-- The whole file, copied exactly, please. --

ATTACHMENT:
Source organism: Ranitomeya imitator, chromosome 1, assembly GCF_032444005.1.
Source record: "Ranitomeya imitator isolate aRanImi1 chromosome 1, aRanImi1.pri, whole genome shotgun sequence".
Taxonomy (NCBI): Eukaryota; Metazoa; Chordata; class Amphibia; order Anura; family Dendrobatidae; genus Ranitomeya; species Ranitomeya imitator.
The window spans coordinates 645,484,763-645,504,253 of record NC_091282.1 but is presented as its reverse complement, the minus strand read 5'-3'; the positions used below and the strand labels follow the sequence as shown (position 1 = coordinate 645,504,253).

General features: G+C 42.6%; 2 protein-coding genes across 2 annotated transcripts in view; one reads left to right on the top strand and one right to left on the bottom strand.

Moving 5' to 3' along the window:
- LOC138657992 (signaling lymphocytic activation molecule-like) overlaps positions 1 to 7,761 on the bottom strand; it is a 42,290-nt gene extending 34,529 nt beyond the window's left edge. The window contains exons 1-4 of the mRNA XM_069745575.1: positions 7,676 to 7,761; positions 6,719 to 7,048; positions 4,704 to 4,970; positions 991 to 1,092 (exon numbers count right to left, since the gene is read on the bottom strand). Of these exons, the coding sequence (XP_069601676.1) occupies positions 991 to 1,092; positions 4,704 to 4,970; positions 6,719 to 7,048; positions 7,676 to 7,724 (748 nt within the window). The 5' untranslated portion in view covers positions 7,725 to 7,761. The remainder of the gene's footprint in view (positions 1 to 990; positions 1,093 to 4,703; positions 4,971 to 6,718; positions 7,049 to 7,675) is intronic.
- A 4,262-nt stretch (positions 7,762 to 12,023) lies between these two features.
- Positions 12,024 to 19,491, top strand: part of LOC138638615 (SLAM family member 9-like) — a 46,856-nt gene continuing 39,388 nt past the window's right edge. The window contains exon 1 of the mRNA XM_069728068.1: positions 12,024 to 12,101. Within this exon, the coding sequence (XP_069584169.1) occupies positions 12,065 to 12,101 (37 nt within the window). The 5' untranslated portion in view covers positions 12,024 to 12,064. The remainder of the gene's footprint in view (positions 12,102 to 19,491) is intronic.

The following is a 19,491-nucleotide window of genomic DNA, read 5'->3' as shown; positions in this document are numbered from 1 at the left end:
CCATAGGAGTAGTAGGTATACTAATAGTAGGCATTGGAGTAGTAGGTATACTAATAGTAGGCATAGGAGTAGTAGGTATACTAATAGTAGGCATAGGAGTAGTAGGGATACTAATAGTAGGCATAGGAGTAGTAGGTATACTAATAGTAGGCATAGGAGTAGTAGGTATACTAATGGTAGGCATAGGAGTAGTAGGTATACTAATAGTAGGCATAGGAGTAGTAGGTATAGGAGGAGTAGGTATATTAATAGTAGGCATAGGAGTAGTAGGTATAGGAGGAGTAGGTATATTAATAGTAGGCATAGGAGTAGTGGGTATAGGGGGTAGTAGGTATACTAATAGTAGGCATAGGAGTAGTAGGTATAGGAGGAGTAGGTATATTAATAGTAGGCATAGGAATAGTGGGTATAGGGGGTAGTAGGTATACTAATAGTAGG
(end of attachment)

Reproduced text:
Source organism: Ranitomeya imitator, chromosome 1, assembly GCF_032444005.1.
Source record: "Ranitomeya imitator isolate aRanImi1 chromosome 1, aRanImi1.pri, whole genome shotgun sequence".
Taxonomy (NCBI): Eukaryota; Metazoa; Chordata; class Amphibia; order Anura; family Dendrobatidae; genus Ranitomeya; species Ranitomeya imitator.
The window spans coordinates 645,484,763-645,504,253 of record NC_091282.1 but is presented as its reverse complement, the minus strand read 5'-3'; the positions used below and the strand labels follow the sequence as shown (position 1 = coordinate 645,504,253).

General features: G+C 42.6%; 2 protein-coding genes across 2 annotated transcripts in view; one reads left to right on the top strand and one right to left on the bottom strand.

Moving 5' to 3' along the window:
- LOC138657992 (signaling lymphocytic activation molecule-like) overlaps positions 1 to 7,761 on the bottom strand; it is a 42,290-nt gene extending 34,529 nt beyond the window's left edge. The window contains exons 1-4 of the mRNA XM_069745575.1: positions 7,676 to 7,761; positions 6,719 to 7,048; positions 4,704 to 4,970; positions 991 to 1,092 (exon numbers count right to left, since the gene is read on the bottom strand). Of these exons, the coding sequence (XP_069601676.1) occupies positions 991 to 1,092; positions 4,704 to 4,970; positions 6,719 to 7,048; positions 7,676 to 7,724 (748 nt within the window). The 5' untranslated portion in view covers positions 7,725 to 7,761. The remainder of the gene's footprint in view (positions 1 to 990; positions 1,093 to 4,703; positions 4,971 to 6,718; positions 7,049 to 7,675) is intronic.
- A 4,262-nt stretch (positions 7,762 to 12,023) lies between these two features.
- Positions 12,024 to 19,491, top strand: part of LOC138638615 (SLAM family member 9-like) — a 46,856-nt gene continuing 39,388 nt past the window's right edge. The window contains exon 1 of the mRNA XM_069728068.1: positions 12,024 to 12,101. Within this exon, the coding sequence (XP_069584169.1) occupies positions 12,065 to 12,101 (37 nt within the window). The 5' untranslated portion in view covers positions 12,024 to 12,064. The remainder of the gene's footprint in view (positions 12,102 to 19,491) is intronic.

The following is a 19,491-nucleotide window of genomic DNA, read 5'->3' as shown; positions in this document are numbered from 1 at the left end:
CCATAGGAGTAGTAGGTATACTAATAGTAGGCATTGGAGTAGTAGGTATACTAATAGTAGGCATAGGAGTAGTAGGTATACTAATAGTAGGCATAGGAGTAGTAGGGATACTAATAGTAGGCATAGGAGTAGTAGGTATACTAATAGTAGGCATAGGAGTAGTAGGTATACTAATGGTAGGCATAGGAGTAGTAGGTATACTAATAGTAGGCATAGGAGTAGTAGGTATAGGAGGAGTAGGTATATTAATAGTAGGCATAGGAGTAGTAGGTATAGGAGGAGTAGGTATATTAATAGTAGGCATAGGAGTAGTGGGTATAGGGGGTAGTAGGTATACTAATAGTAGGCATAGGAGTAGTAGGTATAGGAGGAGTAGGTATATTAATAGTAGGCATAGGAATAGTGGGTATAGGGGGTAGTAGGTATACTAATAGTAGG